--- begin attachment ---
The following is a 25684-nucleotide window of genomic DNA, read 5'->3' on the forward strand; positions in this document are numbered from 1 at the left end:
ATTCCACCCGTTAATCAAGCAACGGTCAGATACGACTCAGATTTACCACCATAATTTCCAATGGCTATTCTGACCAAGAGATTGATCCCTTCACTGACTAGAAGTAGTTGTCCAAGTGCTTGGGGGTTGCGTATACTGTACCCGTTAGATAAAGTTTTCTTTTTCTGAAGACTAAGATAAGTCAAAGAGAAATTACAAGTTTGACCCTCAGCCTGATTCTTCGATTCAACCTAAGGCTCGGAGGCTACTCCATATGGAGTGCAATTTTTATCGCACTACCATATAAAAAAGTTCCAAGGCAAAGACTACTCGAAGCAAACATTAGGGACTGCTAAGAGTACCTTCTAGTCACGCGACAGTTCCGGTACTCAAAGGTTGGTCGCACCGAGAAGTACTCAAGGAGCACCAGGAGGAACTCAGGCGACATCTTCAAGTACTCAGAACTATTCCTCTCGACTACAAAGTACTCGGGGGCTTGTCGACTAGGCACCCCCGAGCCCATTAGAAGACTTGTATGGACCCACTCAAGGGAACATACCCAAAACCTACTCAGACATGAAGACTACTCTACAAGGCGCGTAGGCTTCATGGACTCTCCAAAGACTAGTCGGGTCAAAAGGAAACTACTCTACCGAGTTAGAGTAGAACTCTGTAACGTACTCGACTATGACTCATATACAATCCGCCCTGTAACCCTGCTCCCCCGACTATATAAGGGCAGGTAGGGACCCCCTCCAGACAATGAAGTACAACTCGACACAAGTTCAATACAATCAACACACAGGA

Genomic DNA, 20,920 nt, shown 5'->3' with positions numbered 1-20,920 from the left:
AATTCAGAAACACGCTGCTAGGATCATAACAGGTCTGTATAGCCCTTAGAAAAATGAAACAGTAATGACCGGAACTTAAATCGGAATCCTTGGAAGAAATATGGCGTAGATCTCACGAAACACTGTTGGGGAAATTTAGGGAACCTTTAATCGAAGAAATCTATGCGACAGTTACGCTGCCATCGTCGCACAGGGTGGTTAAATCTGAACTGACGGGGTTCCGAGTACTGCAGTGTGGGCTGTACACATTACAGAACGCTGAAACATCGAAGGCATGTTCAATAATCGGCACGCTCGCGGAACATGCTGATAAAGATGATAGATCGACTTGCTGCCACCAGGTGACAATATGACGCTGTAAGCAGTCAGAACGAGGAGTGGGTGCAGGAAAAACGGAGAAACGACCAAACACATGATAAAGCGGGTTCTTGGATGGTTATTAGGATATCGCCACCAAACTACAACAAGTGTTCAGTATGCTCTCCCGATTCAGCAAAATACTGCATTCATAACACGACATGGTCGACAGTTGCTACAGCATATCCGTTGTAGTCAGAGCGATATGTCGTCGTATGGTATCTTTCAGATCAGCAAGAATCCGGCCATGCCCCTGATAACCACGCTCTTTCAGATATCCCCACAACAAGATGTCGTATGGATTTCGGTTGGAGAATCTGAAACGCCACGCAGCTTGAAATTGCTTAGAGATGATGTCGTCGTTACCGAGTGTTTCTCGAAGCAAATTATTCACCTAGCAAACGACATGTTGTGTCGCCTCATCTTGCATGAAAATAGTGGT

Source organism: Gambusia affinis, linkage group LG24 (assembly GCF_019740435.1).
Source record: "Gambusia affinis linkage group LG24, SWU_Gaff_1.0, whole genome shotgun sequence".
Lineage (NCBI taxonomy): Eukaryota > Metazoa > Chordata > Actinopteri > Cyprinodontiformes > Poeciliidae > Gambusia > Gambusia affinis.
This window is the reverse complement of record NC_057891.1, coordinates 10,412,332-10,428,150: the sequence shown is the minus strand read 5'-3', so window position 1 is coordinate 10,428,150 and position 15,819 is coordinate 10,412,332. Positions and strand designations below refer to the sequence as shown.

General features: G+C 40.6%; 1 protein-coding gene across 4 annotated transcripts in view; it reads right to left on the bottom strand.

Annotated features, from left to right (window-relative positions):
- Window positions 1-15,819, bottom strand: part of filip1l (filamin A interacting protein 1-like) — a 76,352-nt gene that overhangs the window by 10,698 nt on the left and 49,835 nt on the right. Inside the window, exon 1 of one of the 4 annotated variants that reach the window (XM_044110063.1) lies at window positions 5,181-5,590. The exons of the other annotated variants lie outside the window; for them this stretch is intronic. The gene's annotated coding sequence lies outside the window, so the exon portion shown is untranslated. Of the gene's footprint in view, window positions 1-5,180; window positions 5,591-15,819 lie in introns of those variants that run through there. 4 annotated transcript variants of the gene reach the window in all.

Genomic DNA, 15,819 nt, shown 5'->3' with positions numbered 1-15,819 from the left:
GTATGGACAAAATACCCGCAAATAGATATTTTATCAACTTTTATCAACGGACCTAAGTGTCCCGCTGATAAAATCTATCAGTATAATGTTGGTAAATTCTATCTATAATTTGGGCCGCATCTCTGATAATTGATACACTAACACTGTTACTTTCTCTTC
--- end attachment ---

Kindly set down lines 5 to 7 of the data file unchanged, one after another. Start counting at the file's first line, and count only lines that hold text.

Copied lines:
Source organism: Gambusia affinis, linkage group LG24 (assembly GCF_019740435.1).
Source record: "Gambusia affinis linkage group LG24, SWU_Gaff_1.0, whole genome shotgun sequence".
Lineage (NCBI taxonomy): Eukaryota > Metazoa > Chordata > Actinopteri > Cyprinodontiformes > Poeciliidae > Gambusia > Gambusia affinis.